IT is often said that the Inuit people have over a hundred words for snow.
Although this is almost certainly an exaggeration, it holds true that when you encounter a lot of something, it helps to have a number of ways to describe it.
It's also no great secret that it rains a lot in Ireland, even more so on the west coast, which will see anywhere between 1,00 and 1,400mm of rain a year, according to the Met Éireann, the Irish National Meteorological Service.
So it makes sense that the Irish have a variety of ways to describe the various types of precipitation you might encounter...
Fierce weather we’re having
This could mean it’s raining but it could also refer to a day being unusually hot. A bit of an enigma this one. You might need to venture outside and see for yourself just what fierce means.
It’s a grand soft day
This is Ireland’s default weather setting. Heavy clouds and damp air, but not a lot actually happening. Don’t get too excited because conditions like these will only last as long as you remain indoors. Should you venture outside conditions are likely to upgrade to any of the following.
Rain should always be expected. Always. Yet somehow, we will always be caught out by rain, and that is precisely what is meant by bucketing down. Out of nowhere the soft grey clouds have decided to dump buckets of water on us. Who knew that was what they did?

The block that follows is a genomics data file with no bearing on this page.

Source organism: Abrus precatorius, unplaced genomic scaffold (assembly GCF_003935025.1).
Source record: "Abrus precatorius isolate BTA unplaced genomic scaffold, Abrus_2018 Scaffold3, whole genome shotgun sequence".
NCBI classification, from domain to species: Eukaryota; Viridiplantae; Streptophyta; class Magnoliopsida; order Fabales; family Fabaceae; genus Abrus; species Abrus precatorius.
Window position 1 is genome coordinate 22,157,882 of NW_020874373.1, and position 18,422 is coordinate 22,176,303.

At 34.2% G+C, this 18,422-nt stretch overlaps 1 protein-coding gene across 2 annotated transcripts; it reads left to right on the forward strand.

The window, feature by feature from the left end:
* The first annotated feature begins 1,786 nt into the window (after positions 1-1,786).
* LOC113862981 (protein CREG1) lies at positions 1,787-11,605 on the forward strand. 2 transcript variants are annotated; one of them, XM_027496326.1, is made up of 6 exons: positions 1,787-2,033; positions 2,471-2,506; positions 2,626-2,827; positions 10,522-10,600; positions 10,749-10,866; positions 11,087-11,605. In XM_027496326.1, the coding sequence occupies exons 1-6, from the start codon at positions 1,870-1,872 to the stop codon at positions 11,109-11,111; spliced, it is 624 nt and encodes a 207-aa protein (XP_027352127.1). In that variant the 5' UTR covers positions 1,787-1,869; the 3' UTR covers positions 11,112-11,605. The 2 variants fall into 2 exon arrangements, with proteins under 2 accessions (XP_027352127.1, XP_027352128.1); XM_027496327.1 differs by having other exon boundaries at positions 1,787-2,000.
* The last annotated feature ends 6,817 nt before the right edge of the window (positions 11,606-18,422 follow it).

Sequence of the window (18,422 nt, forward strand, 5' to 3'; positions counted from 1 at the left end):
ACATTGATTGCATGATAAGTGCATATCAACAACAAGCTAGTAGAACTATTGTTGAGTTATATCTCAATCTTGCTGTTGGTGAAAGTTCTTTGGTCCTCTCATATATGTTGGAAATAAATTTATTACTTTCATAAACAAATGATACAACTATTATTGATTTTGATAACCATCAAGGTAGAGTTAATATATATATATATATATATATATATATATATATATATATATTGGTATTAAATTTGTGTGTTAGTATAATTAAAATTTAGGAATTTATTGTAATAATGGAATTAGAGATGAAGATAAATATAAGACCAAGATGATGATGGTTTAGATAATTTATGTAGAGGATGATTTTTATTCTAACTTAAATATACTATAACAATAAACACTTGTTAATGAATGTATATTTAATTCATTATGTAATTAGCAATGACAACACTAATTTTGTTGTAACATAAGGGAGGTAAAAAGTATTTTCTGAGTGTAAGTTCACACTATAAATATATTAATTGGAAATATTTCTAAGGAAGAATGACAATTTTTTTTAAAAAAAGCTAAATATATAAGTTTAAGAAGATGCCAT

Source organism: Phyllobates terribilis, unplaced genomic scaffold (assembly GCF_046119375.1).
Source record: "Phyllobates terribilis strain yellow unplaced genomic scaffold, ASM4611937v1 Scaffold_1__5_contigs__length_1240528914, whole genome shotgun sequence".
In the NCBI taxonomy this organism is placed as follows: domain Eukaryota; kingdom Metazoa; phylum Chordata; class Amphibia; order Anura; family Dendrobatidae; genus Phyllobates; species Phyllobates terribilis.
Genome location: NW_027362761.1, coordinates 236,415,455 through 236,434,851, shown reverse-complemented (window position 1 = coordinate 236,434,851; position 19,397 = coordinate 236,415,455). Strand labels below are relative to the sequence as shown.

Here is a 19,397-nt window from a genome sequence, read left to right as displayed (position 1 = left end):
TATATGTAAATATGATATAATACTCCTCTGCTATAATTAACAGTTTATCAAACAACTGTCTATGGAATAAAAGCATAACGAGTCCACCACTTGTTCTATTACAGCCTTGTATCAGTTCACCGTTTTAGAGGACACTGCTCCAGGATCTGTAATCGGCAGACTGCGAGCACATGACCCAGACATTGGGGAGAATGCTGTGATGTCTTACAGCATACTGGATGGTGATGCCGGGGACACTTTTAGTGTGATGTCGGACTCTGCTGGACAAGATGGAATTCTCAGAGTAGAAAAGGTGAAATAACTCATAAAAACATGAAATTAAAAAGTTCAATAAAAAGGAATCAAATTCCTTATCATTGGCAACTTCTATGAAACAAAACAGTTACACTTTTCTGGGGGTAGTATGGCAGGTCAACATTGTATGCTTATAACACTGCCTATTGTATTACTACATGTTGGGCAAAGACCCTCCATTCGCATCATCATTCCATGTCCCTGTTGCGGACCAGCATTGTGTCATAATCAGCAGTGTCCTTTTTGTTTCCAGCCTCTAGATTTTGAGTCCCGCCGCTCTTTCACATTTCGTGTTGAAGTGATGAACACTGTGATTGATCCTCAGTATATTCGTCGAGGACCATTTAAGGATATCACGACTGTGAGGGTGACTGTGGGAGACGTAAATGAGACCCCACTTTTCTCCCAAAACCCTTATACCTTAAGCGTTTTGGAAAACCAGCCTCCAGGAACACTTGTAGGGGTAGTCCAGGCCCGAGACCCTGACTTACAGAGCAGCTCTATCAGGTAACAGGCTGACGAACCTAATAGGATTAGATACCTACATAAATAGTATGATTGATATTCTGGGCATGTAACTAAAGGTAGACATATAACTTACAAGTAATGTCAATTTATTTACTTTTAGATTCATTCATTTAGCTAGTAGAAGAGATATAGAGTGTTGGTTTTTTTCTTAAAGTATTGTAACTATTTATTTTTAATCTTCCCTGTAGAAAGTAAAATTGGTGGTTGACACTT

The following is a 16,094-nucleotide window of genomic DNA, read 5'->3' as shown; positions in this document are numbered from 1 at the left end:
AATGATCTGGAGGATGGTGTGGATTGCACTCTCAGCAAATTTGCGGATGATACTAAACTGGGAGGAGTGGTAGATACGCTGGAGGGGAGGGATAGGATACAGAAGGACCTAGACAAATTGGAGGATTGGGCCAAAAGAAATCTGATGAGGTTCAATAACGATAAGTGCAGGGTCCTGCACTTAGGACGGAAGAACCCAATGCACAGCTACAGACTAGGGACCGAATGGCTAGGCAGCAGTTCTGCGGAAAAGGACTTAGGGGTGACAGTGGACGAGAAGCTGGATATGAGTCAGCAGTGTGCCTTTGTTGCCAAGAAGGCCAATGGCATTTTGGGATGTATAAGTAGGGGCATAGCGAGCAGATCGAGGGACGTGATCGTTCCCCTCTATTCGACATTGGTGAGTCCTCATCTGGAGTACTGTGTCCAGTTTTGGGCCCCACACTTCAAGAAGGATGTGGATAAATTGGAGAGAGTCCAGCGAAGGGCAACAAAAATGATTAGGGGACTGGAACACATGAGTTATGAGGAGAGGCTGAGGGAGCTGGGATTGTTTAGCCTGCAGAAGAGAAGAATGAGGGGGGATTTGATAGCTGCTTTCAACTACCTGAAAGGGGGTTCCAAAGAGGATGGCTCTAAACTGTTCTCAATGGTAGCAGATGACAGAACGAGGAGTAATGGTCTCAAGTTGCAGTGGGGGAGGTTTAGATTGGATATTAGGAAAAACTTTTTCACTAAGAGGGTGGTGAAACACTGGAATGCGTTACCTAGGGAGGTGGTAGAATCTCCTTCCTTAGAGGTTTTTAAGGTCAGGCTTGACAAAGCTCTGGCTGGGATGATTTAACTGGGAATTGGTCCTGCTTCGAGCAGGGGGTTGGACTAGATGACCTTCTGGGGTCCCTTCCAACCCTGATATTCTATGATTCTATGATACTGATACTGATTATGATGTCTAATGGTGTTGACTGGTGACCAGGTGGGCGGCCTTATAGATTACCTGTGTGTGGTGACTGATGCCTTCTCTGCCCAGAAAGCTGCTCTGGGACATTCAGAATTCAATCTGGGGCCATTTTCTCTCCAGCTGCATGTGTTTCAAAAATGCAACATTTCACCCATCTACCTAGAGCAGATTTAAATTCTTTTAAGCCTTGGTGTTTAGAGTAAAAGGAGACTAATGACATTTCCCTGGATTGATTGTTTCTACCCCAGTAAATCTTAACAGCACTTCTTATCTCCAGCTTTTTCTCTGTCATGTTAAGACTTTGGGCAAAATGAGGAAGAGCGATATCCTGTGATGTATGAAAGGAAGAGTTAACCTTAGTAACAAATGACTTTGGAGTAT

What might be referred to in Britain as a light drizzle. Spitting rain can on occasionally act as a precursor to a surprise bout of bucketing rain. Those from Ireland’s west coast often refer to rain as spitting when any right-minded person would surely file it under bucketing down. Approach with caution and expect the worst.
Isn’t all rain wet you ask? Well yes, but none so wet as wet rain. This will actually get you wetter than more ferocious sounding rainfall. Through some sort of meterological alchemy, what has the appearance of a fine mist is actually impervious to waterproof clothing. This rain will soak through all three layers of skin in seconds, you will be left smelling like a damp wolfhound all day.
You’ve started out on your journey now, perhaps it was only spitting when you left, but now it is most definitely p*ssing down. You won’t turn around or take shelter because you’re stubborn and won’t be beaten by the atmosphere. This is the rain that will bounce back from the pavement and slap you in the face.
This is the more serious sister of bucketing and p*ssing rain. No doubt it will fade to spitting at some point. Until then it is better to stay indoors and avoid any flash flooding, than to walk to the shops.
Why is it raining horizontally? This is any combination of one of the heavier rain types paired with gale force winds. Don’t bother taking an umbrella out in this, you’ll only look an eejit when it is inside out and stuck up a tree. Also what are you doing outside in a hurricane? Back indoors with you.